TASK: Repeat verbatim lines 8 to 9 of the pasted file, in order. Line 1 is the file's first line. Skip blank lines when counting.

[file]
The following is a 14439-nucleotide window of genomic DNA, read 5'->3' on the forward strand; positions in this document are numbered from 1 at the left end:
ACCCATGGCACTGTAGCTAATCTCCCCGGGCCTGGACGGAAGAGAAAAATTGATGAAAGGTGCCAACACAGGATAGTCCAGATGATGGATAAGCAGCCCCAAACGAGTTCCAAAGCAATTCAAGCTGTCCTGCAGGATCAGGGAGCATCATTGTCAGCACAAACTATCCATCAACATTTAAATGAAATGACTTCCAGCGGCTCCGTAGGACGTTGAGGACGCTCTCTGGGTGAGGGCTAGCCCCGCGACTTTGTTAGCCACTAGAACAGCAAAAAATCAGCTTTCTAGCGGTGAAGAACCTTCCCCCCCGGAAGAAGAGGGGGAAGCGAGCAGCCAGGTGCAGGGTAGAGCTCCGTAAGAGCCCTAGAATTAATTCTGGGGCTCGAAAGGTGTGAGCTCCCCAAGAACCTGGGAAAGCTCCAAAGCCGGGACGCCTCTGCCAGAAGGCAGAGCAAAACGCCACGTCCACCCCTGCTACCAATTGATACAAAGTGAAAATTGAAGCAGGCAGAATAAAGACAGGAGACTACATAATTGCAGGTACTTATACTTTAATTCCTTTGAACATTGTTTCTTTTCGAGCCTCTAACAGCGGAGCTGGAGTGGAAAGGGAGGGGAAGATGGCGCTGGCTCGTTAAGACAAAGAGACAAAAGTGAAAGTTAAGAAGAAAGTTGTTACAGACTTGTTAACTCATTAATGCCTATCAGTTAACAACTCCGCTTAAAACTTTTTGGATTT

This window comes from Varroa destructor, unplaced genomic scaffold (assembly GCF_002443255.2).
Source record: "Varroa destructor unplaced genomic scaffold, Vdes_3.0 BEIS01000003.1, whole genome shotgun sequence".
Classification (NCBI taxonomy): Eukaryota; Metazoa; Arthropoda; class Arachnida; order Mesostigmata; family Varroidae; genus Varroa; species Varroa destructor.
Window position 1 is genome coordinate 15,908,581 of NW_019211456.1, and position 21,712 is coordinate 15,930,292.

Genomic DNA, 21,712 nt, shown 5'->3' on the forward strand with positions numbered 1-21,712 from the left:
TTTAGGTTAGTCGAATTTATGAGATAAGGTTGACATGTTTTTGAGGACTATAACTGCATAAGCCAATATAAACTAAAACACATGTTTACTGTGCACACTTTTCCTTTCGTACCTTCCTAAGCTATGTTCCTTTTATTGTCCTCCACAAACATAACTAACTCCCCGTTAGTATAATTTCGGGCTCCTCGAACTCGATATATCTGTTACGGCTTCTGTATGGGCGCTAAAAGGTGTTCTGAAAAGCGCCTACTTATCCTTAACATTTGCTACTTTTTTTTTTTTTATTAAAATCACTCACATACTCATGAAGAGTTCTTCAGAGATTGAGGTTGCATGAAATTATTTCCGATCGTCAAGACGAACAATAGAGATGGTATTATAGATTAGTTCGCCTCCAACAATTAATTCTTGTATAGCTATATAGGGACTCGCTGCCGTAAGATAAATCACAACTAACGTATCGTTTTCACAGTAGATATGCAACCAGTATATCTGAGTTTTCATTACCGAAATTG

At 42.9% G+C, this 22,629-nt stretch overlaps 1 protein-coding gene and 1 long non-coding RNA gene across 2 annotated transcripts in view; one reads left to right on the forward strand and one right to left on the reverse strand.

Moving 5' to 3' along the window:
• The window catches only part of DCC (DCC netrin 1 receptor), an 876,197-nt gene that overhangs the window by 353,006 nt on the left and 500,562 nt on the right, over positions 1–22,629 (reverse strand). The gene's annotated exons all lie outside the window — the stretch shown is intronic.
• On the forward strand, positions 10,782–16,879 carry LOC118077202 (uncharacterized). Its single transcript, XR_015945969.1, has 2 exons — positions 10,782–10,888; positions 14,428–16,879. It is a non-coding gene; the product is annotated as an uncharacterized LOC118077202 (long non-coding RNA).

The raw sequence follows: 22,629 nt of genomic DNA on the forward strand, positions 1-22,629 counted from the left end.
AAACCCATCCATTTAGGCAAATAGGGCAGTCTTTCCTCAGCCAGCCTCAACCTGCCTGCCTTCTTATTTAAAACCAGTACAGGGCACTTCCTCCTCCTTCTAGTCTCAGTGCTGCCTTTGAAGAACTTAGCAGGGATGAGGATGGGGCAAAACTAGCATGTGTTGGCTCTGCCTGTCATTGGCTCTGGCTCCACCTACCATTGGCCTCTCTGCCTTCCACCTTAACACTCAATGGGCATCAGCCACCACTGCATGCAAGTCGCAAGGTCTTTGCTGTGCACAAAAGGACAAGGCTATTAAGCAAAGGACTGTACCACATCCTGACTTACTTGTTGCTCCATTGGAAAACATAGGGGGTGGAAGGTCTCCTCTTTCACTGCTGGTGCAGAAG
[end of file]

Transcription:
TTTAGGTTAGTCGAATTTATGAGATAAGGTTGACATGTTTTTGAGGACTATAACTGCATAAGCCAATATAAACTAAAACACATGTTTACTGTGCACACTTTTCCTTTCGTACCTTCCTAAGCTATGTTCCTTTTATTGTCCTCCACAAACATAACTAACTCCCCGTTAGTATAATTTCGGGCTCCTCGAACTCGATATATCTGTTACGGCTTCTGTATGGGCGCTAAAAGGTGTTCTGAAAAGCGCCTACTTATCCTTAACATTTGCTACTTTTTTTTTTTTTATTAAAATCACTCACATACTCATGAAGAGTTCTTCAGAGATTGAGGTTGCATGAAATTATTTCCGATCGTCAAGACGAACAATAGAGATGGTATTATAGATTAGTTCGCCTCCAACAATTAATTCTTGTATAGCTATATAGGGACTCGCTGCCGTAAGATAAATCACAACTAACGTATCGTTTTCACAGTAGATATGCAACCAGTATATCTGAGTTTTCATTACCGAAATTG

At 42.9% G+C, this 22,629-nt stretch overlaps 1 protein-coding gene and 1 long non-coding RNA gene across 2 annotated transcripts in view; one reads left to right on the forward strand and one right to left on the reverse strand.